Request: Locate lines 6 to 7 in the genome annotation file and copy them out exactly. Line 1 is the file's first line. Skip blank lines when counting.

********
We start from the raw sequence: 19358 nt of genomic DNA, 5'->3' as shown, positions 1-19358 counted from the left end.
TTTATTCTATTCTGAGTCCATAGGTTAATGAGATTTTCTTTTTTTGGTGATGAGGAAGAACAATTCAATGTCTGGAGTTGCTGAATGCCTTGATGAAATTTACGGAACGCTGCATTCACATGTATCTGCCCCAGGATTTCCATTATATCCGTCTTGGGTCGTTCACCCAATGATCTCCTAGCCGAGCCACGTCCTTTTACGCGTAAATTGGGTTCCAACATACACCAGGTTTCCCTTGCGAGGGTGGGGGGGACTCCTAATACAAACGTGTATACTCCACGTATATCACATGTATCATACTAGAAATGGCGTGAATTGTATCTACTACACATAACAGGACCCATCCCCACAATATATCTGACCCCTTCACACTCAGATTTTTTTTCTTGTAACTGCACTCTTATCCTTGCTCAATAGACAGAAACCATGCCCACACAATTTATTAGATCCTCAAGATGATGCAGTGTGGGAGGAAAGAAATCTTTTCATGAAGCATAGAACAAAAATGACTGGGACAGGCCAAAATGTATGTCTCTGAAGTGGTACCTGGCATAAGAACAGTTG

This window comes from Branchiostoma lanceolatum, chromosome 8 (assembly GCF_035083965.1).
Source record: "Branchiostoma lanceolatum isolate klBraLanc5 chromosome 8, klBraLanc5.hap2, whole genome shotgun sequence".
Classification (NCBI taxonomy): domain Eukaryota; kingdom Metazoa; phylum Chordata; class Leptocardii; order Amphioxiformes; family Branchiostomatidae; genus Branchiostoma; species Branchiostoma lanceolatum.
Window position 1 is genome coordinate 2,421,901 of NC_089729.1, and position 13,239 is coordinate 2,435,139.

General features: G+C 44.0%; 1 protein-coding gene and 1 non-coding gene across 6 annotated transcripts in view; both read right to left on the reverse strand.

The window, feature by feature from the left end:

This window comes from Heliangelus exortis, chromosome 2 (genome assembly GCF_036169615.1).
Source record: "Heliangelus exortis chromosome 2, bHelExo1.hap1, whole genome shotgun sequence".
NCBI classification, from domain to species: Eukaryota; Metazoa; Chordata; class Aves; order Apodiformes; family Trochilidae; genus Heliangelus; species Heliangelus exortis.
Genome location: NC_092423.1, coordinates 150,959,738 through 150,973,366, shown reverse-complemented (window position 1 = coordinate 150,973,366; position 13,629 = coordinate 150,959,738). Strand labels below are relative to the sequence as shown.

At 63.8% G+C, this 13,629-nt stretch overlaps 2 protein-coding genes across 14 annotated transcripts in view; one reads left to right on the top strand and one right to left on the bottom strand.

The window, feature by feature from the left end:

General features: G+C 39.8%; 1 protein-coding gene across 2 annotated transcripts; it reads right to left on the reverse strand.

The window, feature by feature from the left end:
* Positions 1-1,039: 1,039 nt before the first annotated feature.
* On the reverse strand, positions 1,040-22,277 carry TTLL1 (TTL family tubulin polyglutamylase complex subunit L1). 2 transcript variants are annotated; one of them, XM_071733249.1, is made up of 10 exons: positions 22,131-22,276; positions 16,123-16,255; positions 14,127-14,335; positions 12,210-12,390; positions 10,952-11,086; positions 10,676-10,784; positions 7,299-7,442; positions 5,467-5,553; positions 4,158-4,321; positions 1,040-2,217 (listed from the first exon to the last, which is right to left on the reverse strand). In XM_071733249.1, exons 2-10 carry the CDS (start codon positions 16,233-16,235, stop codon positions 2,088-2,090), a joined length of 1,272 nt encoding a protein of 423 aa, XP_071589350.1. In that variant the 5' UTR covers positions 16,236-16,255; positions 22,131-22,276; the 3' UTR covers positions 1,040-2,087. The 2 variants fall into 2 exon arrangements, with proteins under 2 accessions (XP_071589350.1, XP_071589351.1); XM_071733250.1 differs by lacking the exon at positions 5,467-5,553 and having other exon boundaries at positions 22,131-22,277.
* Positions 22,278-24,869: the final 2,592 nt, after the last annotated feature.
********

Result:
Window position 1 is genome coordinate 2,421,901 of NC_089729.1, and position 13,239 is coordinate 2,435,139.

General features: G+C 44.0%; 1 protein-coding gene and 1 non-coding gene across 6 annotated transcripts in view; both read right to left on the reverse strand.